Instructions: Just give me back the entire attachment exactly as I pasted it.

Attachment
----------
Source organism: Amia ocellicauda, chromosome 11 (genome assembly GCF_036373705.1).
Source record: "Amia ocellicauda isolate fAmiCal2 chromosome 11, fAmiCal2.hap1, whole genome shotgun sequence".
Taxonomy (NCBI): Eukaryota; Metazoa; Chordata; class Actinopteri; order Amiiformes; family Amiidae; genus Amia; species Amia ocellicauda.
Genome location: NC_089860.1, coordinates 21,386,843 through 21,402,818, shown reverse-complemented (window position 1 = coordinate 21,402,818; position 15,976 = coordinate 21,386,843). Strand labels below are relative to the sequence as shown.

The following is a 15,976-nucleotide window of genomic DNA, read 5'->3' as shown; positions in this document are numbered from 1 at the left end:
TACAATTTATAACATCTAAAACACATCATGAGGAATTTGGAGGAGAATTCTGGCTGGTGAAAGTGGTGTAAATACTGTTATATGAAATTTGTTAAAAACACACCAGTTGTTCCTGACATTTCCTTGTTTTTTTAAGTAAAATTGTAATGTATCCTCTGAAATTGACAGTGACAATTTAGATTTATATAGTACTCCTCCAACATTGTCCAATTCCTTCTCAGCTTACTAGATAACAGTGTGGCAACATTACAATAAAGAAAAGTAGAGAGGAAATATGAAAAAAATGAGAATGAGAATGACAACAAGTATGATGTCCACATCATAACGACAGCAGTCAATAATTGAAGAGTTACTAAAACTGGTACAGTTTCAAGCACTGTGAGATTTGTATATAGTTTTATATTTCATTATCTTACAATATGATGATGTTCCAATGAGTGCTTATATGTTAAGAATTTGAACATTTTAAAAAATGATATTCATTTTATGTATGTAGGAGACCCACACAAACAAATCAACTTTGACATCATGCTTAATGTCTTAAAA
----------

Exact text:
Source organism: Amia ocellicauda, chromosome 11 (genome assembly GCF_036373705.1).
Source record: "Amia ocellicauda isolate fAmiCal2 chromosome 11, fAmiCal2.hap1, whole genome shotgun sequence".
Taxonomy (NCBI): Eukaryota; Metazoa; Chordata; class Actinopteri; order Amiiformes; family Amiidae; genus Amia; species Amia ocellicauda.
Genome location: NC_089860.1, coordinates 21,386,843 through 21,402,818, shown reverse-complemented (window position 1 = coordinate 21,402,818; position 15,976 = coordinate 21,386,843). Strand labels below are relative to the sequence as shown.

The following is a 15,976-nucleotide window of genomic DNA, read 5'->3' as shown; positions in this document are numbered from 1 at the left end:
TACAATTTATAACATCTAAAACACATCATGAGGAATTTGGAGGAGAATTCTGGCTGGTGAAAGTGGTGTAAATACTGTTATATGAAATTTGTTAAAAACACACCAGTTGTTCCTGACATTTCCTTGTTTTTTTAAGTAAAATTGTAATGTATCCTCTGAAATTGACAGTGACAATTTAGATTTATATAGTACTCCTCCAACATTGTCCAATTCCTTCTCAGCTTACTAGATAACAGTGTGGCAACATTACAATAAAGAAAAGTAGAGAGGAAATATGAAAAAAATGAGAATGAGAATGACAACAAGTATGATGTCCACATCATAACGACAGCAGTCAATAATTGAAGAGTTACTAAAACTGGTACAGTTTCAAGCACTGTGAGATTTGTATATAGTTTTATATTTCATTATCTTACAATATGATGATGTTCCAATGAGTGCTTATATGTTAAGAATTTGAACATTTTAAAAAATGATATTCATTTTATGTATGTAGGAGACCCACACAAACAAATCAACTTTGACATCATGCTTAATGTCTTAAAA